Bill introduced to provide financial assistance to North Carolina firefighters in the fight against work-related cancer

GREENSBORO, NC – North Carolina firefighters remain cautiously optimistic as two Senate Republicans introduced a bill to provide financial assistance for cancer treatment.

In recent years, firefighters across the state have fought for extensive presumptive cancer coverage for themselves and their colleagues.

While other states in the United States have some sort of cancer coverage, North Carolina does not. In fact, it’s the only state in the country that doesn’t have some sort of alleged cancer coverage for these first responders.

“The first in the air, the last helping the firefighters,” is how Greensboro Firefighters Union President Dave Coker describes the fight.

Senate Bill 472 was introduced on April 1 by Senator Todd Johnson and Majority Senate Whip Jim Perry.

The bill, as drafted, would see a trust worth $ 25,000 reserved for North Carolina firefighters. If a firefighter is diagnosed with one of the seven common occupational cancers found in firefighters, they will be given that trust upfront to cover medical bills.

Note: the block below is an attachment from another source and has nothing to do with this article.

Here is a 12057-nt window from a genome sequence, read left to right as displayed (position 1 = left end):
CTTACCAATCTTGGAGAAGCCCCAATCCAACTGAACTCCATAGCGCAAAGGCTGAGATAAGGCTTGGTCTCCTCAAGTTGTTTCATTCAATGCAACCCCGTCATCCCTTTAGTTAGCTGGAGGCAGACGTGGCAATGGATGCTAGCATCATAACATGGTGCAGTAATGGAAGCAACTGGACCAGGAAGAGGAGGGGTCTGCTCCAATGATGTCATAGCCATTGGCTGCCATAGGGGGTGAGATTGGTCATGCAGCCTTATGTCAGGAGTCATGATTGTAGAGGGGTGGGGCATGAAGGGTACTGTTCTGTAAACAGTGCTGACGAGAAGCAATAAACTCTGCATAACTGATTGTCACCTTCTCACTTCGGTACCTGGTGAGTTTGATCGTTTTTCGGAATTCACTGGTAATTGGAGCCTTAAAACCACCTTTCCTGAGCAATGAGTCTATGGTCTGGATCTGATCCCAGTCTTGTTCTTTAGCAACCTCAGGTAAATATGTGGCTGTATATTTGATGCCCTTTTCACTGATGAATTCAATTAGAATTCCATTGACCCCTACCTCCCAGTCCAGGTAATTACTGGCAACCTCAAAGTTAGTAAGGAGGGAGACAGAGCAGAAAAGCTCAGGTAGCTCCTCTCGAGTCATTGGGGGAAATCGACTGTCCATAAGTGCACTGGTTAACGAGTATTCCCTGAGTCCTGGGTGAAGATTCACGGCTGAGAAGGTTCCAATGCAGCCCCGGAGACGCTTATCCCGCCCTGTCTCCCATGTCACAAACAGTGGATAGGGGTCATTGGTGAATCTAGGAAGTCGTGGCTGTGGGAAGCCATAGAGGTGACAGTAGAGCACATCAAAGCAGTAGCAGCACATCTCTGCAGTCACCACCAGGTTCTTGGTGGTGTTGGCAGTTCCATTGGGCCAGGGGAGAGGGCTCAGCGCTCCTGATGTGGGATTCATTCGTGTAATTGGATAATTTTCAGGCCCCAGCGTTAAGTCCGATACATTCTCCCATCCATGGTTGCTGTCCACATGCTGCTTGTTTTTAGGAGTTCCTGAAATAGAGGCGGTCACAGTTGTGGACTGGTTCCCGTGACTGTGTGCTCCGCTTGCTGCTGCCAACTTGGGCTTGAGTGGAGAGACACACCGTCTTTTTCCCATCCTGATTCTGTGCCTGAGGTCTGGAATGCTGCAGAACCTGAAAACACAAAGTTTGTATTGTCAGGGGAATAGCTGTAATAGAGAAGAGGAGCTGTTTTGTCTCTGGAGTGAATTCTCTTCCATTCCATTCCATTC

To be eligible, a firefighter must have “a minimum of five years of service; you cannot have worked in a profession five years ago that also had a major cause of these cancers, and you cannot have a history of smoking. “

Firefighters, like Coker, are cautiously optimistic, although previous bills have failed in the past.

He explained, “Now I think we can have a subsidized discussion on how this bill works. We hope that we have removed the obstacles that the Senate discovered and opposed.

SB 472 is structured differently from previous invoices. For example, previous attempts have been able to pass the House, but die in Senate committee, and have not been able to gain broad support from Republican senators.

SB 472 was introduced to the Senate and was drafted and co-sponsored by Republicans.

The hope is that more Republicans will support this bill than in the past because it involves a trust as a means of funding and not an expansion of health benefits for firefighters.

Jamie Burgess, a firefighter from Greensboro, told FOX8 “It’s a bright moment, but we’re still not there yet.

In January, FOX8 spoke to Burgess about his involvement in lobbying to support some sort of bill over the last few years.

Since writing our last article in January, Burgess has lost another firefighter brother to cancer.

“Even though he was fighting cancer himself, he went to the general assembly. If this bill is successful it is our way of carrying on their legacy and honoring those who have died of cancer.

Greensboro firefighters are due to travel to Raleigh in the first weeks of May to speak to senators and gain more support to pass the bill once the vote begins.


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